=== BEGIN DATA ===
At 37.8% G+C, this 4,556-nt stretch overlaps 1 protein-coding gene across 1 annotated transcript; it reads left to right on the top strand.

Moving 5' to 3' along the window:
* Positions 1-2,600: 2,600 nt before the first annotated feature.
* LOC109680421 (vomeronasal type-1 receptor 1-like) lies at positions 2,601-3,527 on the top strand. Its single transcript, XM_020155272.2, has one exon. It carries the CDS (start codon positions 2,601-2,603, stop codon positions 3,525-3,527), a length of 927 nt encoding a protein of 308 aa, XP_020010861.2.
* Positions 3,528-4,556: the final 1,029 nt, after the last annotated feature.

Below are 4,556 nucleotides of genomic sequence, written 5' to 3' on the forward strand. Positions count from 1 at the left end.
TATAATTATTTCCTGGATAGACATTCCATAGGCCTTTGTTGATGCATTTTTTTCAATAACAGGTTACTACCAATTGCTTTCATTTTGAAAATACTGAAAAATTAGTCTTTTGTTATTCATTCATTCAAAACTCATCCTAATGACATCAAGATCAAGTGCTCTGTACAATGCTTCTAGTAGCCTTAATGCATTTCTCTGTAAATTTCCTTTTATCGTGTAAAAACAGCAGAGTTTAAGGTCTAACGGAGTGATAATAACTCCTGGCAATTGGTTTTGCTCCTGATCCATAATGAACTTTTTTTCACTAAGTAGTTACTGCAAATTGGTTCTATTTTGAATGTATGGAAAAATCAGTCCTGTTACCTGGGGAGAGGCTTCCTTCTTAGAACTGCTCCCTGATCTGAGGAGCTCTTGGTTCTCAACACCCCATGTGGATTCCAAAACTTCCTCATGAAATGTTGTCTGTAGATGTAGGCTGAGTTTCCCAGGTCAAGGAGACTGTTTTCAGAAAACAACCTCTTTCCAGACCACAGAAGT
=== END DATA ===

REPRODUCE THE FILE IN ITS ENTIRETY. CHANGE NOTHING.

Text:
At 37.8% G+C, this 4,556-nt stretch overlaps 1 protein-coding gene across 1 annotated transcript; it reads left to right on the top strand.

Moving 5' to 3' along the window:
* Positions 1-2,600: 2,600 nt before the first annotated feature.
* LOC109680421 (vomeronasal type-1 receptor 1-like) lies at positions 2,601-3,527 on the top strand. Its single transcript, XM_020155272.2, has one exon. It carries the CDS (start codon positions 2,601-2,603, stop codon positions 3,525-3,527), a length of 927 nt encoding a protein of 308 aa, XP_020010861.2.
* Positions 3,528-4,556: the final 1,029 nt, after the last annotated feature.

Below are 4,556 nucleotides of genomic sequence, written 5' to 3' on the forward strand. Positions count from 1 at the left end.
TATAATTATTTCCTGGATAGACATTCCATAGGCCTTTGTTGATGCATTTTTTTCAATAACAGGTTACTACCAATTGCTTTCATTTTGAAAATACTGAAAAATTAGTCTTTTGTTATTCATTCATTCAAAACTCATCCTAATGACATCAAGATCAAGTGCTCTGTACAATGCTTCTAGTAGCCTTAATGCATTTCTCTGTAAATTTCCTTTTATCGTGTAAAAACAGCAGAGTTTAAGGTCTAACGGAGTGATAATAACTCCTGGCAATTGGTTTTGCTCCTGATCCATAATGAACTTTTTTTCACTAAGTAGTTACTGCAAATTGGTTCTATTTTGAATGTATGGAAAAATCAGTCCTGTTACCTGGGGAGAGGCTTCCTTCTTAGAACTGCTCCCTGATCTGAGGAGCTCTTGGTTCTCAACACCCCATGTGGATTCCAAAACTTCCTCATGAAATGTTGTCTGTAGATGTAGGCTGAGTTTCCCAGGTCAAGGAGACTGTTTTCAGAAAACAACCTCTTTCCAGACCACAGAAGT